The builder of the organ was William Hill (1789-1871), an apprentice of Thomas Elliot. His career is remarkable within English organbuilding. In 1925, he became a co-owner of the company Elliot & Hill, later renamed to Hill & Son. The company soon earned an excellent reputation. Hill was an innovative figure, experimenting with large compasses (keyboards extended to low CC), large scales, new stop types, and high wind pressures. In 1840, his Birmingham Town Hall instrument was the first organ in the world to have a high pressure reed stop, a feature which later became the landmark of the English organ, named usually the Grand Ophicleide or Tuba Mirabilis. By the middle of the 19th century, he developed an organ style that represented a radical departure from the older English style. It was called the "German system". All manual divisions commenced on C, an independent and fully developed Pedal division was adopted, the stop list was enriched by a palette of German inspired flute and string stops, and swell divisions grew large. Hill pursued his quest for an instrument that combined power with musical versatility. He wanted to develop an organ that could play both the works of J. S. Bach and orchestral transcriptions. In 1889, the company led by his son built what was at that time the largest organ in the world for Sydney Town Hall in Australia. This organ had 5 keyboards, 127 stops and possessed a 64' Contra Trombone with full length resonators! The organ is very much still in existence, currently in excellent condition and - apart from its pitch being lowered to A=440 in 1939 - it's now very close to its original state, including the tubular-pneumatic key and stop actions.

In 1916, the company merged with Norman & Beard. The achievements of the next generation of organbuilders (such as H. Willis or T. C. Lewis) were heavily indebted to Hill's pioneering efforts.

The Anglican liturgy requires organ to support congregational singing, including the accompaniment of the famous British boys and girls choirs, as it underlines their singing with voices that are unique, dynamic, colorful, highly differentiated, yet also form a consistent whole. The flexibility of the English organ is also in accordance with the secular use of organs, which became popular in the Victorian era. The great Town Halls began to install organs to present concerts of Romantic organ music and large orchestral compositions. A fusion of German and French tastes was adapted in England to form a kind of organ that could be used for both liturgical and concert purposes. The organ from Burton (now Berlin) has more than 2000 pipes, 48 sounding stops on 3 manuals and a pedal.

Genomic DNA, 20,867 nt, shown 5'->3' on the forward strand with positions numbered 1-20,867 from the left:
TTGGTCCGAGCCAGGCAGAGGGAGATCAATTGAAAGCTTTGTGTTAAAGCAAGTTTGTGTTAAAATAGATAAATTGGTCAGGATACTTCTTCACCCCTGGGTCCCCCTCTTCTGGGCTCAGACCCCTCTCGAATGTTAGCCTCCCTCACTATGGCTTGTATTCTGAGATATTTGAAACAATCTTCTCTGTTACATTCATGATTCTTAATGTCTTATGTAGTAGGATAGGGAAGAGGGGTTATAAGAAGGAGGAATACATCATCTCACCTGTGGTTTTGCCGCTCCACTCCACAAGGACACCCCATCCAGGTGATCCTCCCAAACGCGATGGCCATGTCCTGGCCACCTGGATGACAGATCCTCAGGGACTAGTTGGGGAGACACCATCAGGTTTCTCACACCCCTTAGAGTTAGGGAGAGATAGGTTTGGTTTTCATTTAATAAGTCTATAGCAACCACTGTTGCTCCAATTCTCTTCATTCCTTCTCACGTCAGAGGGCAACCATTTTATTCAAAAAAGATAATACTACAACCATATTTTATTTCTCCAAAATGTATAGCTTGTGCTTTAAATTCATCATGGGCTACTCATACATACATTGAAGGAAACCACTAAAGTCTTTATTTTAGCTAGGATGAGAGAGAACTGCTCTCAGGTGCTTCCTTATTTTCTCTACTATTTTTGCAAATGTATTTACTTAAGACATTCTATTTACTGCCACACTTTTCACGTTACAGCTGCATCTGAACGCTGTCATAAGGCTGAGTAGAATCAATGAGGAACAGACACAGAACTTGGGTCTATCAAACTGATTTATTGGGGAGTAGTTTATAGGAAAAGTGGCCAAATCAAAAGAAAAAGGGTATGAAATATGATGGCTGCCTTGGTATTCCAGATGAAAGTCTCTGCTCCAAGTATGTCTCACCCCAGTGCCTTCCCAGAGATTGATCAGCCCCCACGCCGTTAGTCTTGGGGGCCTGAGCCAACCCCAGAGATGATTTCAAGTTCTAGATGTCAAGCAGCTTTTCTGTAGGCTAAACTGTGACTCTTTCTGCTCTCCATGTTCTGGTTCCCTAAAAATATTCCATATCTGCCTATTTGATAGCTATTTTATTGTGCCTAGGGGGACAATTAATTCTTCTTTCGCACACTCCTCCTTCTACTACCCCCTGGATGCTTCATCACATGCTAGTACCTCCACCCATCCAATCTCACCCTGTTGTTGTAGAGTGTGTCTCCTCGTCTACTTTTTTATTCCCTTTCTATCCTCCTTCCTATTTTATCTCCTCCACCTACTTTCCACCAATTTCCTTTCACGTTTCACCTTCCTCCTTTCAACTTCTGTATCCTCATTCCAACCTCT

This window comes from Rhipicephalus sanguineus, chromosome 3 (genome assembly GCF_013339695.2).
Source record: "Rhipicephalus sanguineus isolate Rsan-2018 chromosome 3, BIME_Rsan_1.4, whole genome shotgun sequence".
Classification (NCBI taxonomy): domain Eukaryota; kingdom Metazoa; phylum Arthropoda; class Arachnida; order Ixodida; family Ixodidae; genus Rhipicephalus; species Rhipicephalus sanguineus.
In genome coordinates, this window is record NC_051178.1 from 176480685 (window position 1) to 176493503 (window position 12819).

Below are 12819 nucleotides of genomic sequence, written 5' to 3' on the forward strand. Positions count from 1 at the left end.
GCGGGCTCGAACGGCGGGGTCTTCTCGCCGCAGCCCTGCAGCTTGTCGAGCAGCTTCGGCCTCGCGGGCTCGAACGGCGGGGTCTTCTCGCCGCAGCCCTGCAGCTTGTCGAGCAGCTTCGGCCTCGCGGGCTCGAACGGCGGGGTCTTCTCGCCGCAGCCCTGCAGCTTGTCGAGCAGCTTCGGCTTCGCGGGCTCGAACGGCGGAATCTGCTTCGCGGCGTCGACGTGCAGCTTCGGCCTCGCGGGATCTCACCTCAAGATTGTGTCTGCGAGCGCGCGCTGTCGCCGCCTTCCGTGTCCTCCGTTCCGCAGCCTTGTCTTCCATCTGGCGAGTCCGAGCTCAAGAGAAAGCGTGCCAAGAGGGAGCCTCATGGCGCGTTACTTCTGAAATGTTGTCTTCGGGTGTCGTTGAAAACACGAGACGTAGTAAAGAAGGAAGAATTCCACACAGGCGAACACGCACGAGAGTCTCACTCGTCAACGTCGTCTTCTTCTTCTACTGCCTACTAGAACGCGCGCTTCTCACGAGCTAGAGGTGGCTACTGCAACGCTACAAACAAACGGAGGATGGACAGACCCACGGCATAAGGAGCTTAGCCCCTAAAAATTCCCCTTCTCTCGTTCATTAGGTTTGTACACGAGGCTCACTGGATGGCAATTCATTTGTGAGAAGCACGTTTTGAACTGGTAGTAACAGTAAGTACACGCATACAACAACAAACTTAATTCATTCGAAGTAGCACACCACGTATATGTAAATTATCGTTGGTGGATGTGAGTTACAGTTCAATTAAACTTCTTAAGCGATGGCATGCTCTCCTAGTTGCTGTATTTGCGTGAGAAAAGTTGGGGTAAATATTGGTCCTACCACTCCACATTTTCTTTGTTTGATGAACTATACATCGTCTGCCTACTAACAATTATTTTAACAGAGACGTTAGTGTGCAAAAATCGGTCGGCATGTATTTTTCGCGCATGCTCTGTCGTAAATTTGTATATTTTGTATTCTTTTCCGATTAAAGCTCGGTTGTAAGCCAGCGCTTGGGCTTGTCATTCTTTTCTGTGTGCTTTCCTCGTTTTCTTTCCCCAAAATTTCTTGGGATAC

Summary of the history of the organ is available from Iain Stinson.

Special thanks to Martin Kondziella for all his help during the preparations, recording and development.

Features

Features
The samples are offered in 48kHz/24bit resolution. The multiple releases have three levels: short, mid and long. Hauptwerk v4.2 and higher supported. The sample set is offered in a plain wave format, no encryption.

Reverb time
The reverb time is ca. 2 seconds.

Keyboards, pedalboard
The original compass of the keyboards is 56 keys. The original compass of the pedal division is 30 keys.

Tremulants
All ranks were recorded with and without tremulants where available for the most convincing tremulant behavior. However, loading the authentic tremmed ranks consumes large amount of RAM. It is possible to select to use the artificial tremulant instead to save RAM (the switch is located on the mixer tab).

Surround format
The sample set is offered in a Surround variant (6 channels). There are two front direct channels, additional two front diffuse channels and two rear channels. The front direct and diffuse channels can be mixed together to achieve any desired blend, or any of the channels can be used alone. Also, the front and rear audio channels can be mixed or used separately - depending on the preferences of the user. A dedicated "mixing desk" is available in Hauptwerk to mix the sound to the desired level. To reproduce the surround format, an audio card with at least 4 output channels is required, dedicating the four front channels for the front speakers, and other two channels for the rear speakers.

Requirements

Hauptwerk v4.2 and higher supported. The sample set is offered in a plain wave format, no encryption.

RAM consumption: 6-channel surround

16-bit, other settings default: 18.4 GB
20-bit, other settings default: 29.1 GB (recommended)
24-bit, other settings default: 34.3 GB
RAM consumption: 2-channels (front direct only)

16-bit, other settings default: 6.8 GB
20-bit, other settings default: 10.2 GB
24-bit, other settings default: 12.0 GB
Screen resolution 1280x1024 px or more.

Polyphony of 6000 voices recommended for the full suround (3500 pipes minimum). Polyphony of 2500 simultaneous pipes recommended for the 2-channel use.

This Hauptwerk Sample Set is presented to you by Leonart Studio, an authorised reseller for the manufacturer Sonus Paradisi in Switzerland (shipping internationally). Enjoy this digitally sampled organ library for the use with Hauptwerk software and start expanding your historical organ collection today.